BT are making £5 billion in excess profits by charging over the odds and ignoring Ofcom regulations, a new report commissioned by Vodafone claims.
As BT is considered to have Significant Market Power (SMP), Ofcom is able to impose ex ante remedies, including price regulation, on the company.
However, according to research carried out by Frontier Economics, BT's profits since 2005 come in at £5 billion over the recommended level.
The £5 billion figure mentioned in the report suggests that providers buying wholesale services, and therefore consumers, have been paying more than they should.
The research can only comment on the analysis period, April 2005 to March 2013, but even that means BT's prices have been too high for at least eight years.
Had BT been earning profits at the benchmark level, regulated wholesale prices would have been around 10% lower.
BT, unsurprisingly, have slammed the report.
The telecoms giant disputes any claims that they have made returns higher than Ofcom allows and say that the figures are 'wildly inaccurate'.
The report is 'ill-informed', BT added, as they actually have some of the lowest wholesale prices in Europe.
It's not just BT under fire: Ofcom hasn't appeared from the report unscathed either.
One of the biggest concerns for both consumers and businesses alike is that the products and services under scrutiny are those regulated by the watchdog and that, while the regulator has clearly been aware of BT's apparent excess profits, it has yet to take any action.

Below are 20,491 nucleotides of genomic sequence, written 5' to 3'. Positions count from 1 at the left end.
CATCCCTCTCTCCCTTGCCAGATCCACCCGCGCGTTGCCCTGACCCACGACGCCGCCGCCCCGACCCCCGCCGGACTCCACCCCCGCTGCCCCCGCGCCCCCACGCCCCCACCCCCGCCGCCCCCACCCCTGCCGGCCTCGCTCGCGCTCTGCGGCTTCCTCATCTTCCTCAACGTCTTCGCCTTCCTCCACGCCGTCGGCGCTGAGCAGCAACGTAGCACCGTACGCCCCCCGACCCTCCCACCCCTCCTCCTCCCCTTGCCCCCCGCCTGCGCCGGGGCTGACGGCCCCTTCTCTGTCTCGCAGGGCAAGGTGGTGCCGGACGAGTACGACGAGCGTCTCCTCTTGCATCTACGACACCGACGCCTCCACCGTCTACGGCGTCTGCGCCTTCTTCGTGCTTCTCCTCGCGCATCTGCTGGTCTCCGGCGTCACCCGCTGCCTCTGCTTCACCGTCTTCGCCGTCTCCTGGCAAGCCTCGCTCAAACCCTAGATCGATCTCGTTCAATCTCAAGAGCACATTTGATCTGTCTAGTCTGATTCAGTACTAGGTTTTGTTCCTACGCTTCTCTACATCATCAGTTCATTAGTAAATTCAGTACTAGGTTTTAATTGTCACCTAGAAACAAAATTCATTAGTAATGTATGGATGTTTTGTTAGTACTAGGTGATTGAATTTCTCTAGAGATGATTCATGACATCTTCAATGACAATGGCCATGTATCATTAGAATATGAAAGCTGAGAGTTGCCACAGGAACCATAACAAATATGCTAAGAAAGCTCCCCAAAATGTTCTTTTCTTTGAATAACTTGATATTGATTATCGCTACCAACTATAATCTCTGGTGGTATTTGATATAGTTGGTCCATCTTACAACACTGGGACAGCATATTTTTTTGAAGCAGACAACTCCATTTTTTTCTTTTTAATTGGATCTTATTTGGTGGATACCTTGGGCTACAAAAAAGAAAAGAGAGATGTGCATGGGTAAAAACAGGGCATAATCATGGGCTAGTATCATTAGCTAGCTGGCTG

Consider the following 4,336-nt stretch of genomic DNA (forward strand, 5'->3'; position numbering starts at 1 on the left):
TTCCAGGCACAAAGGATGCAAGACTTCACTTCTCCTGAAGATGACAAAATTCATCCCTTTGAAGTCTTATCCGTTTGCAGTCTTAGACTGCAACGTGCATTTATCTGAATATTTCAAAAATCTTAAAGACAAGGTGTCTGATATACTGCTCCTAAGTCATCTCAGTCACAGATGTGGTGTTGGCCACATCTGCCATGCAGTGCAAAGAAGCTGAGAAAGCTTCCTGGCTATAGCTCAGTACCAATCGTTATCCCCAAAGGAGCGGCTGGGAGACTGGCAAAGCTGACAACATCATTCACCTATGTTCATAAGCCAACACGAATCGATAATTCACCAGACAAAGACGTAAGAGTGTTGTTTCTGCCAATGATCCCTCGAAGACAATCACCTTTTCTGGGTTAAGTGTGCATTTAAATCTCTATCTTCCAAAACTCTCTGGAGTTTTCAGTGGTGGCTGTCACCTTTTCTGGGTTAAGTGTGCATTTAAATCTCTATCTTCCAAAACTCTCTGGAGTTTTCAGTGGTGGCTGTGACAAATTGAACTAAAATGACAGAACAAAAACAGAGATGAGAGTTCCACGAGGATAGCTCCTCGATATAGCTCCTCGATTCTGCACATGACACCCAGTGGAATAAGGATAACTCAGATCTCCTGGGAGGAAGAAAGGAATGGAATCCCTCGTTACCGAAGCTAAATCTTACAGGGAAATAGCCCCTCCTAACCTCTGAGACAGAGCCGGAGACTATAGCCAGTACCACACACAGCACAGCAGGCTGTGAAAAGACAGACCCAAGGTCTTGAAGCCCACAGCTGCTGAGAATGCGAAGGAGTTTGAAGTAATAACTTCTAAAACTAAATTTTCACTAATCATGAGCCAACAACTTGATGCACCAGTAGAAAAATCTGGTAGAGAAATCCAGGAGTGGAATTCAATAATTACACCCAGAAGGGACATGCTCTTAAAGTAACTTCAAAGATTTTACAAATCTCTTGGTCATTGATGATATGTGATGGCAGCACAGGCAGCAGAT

Vodafone said that Ofcom needs to do something about the 'stranglehold' BT has over the UK's digital communication.
Other providers have also given their two cents on the matter.
TalkTalk say that the report supports their previous claim that BT effectively has a monopoly on the market and people have been paying over the odds because of its inadequate regulation.
The provider also emphasised the need for better regulation of pricing for copper and fibre products, the subject of a previous TalkTalk complaint about BT in May 2013.
Both Vodafone and TalkTalk claim that the profits are the result of BT's monopoly over the digital infrastructure: they own everything, from broadband lines to data pipes.
The existing complaints, combined with these new figures in the Frontier Economics report, have further fuelled speculation that the Government should regret allowing BT to win all the contracts from the Broadband Delivery UK (BDUK) Scheme.
Back in September, a report by the Commons Public Accounts Committee, said the Government had completely mismanaged its rollout of superfast broadband through BDUK by giving BT a monopoly in the market.
As no other companies, other than BT, won any of the contracts, many of them intended to significantly improve broadband access in rural areas, the committee has called for the Department for Culture, Media and Sport to stop a pending £250m payment until competition is introduced.
The level of profit thought to be over the threshold is even more damning, as it's twice the amount invested in the BT fibre network.
BT are ploughing £2.5 billion into digital infrastructure to cover two-thirds of the UK.
Operators are unlikely to make much profit on their investment in difficult to reach areas so BT will still benefit from owning the assets created by £1.2 billion public funding.
What's more, the committee claimed, judging by the few checks that have been made BT look to have inflated project costs by £3 million.
This has not been proved as BT would not allow civil servants to compare its usual costs with those being funded by the Government.
But, again, BT claimed that the report was incorrect.
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